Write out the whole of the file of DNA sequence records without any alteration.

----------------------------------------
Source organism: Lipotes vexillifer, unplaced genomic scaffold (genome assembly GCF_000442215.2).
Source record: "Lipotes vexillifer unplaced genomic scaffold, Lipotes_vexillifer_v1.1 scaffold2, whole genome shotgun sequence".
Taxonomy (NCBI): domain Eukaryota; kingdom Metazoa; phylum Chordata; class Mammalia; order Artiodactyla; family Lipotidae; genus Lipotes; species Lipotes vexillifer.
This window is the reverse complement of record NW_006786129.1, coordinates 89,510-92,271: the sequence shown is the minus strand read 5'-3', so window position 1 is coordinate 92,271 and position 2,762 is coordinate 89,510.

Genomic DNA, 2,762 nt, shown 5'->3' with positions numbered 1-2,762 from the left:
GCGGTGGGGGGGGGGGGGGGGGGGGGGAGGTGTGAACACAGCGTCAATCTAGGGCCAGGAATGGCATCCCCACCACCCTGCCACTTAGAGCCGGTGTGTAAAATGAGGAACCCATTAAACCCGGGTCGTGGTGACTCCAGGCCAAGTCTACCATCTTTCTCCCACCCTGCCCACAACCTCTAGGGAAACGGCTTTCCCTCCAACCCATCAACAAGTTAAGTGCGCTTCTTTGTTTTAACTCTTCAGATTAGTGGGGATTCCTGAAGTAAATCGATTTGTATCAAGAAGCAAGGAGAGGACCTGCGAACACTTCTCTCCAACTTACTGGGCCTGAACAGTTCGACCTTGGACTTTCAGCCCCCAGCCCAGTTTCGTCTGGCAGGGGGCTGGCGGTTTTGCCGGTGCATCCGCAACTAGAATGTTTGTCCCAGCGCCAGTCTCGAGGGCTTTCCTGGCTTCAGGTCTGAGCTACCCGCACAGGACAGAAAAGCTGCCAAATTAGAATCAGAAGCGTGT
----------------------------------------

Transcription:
Source organism: Lipotes vexillifer, unplaced genomic scaffold (genome assembly GCF_000442215.2).
Source record: "Lipotes vexillifer unplaced genomic scaffold, Lipotes_vexillifer_v1.1 scaffold2, whole genome shotgun sequence".
Taxonomy (NCBI): domain Eukaryota; kingdom Metazoa; phylum Chordata; class Mammalia; order Artiodactyla; family Lipotidae; genus Lipotes; species Lipotes vexillifer.
This window is the reverse complement of record NW_006786129.1, coordinates 89,510-92,271: the sequence shown is the minus strand read 5'-3', so window position 1 is coordinate 92,271 and position 2,762 is coordinate 89,510.

Genomic DNA, 2,762 nt, shown 5'->3' with positions numbered 1-2,762 from the left:
GCGGTGGGGGGGGGGGGGGGGGGGGGGAGGTGTGAACACAGCGTCAATCTAGGGCCAGGAATGGCATCCCCACCACCCTGCCACTTAGAGCCGGTGTGTAAAATGAGGAACCCATTAAACCCGGGTCGTGGTGACTCCAGGCCAAGTCTACCATCTTTCTCCCACCCTGCCCACAACCTCTAGGGAAACGGCTTTCCCTCCAACCCATCAACAAGTTAAGTGCGCTTCTTTGTTTTAACTCTTCAGATTAGTGGGGATTCCTGAAGTAAATCGATTTGTATCAAGAAGCAAGGAGAGGACCTGCGAACACTTCTCTCCAACTTACTGGGCCTGAACAGTTCGACCTTGGACTTTCAGCCCCCAGCCCAGTTTCGTCTGGCAGGGGGCTGGCGGTTTTGCCGGTGCATCCGCAACTAGAATGTTTGTCCCAGCGCCAGTCTCGAGGGCTTTCCTGGCTTCAGGTCTGAGCTACCCGCACAGGACAGAAAAGCTGCCAAATTAGAATCAGAAGCGTGT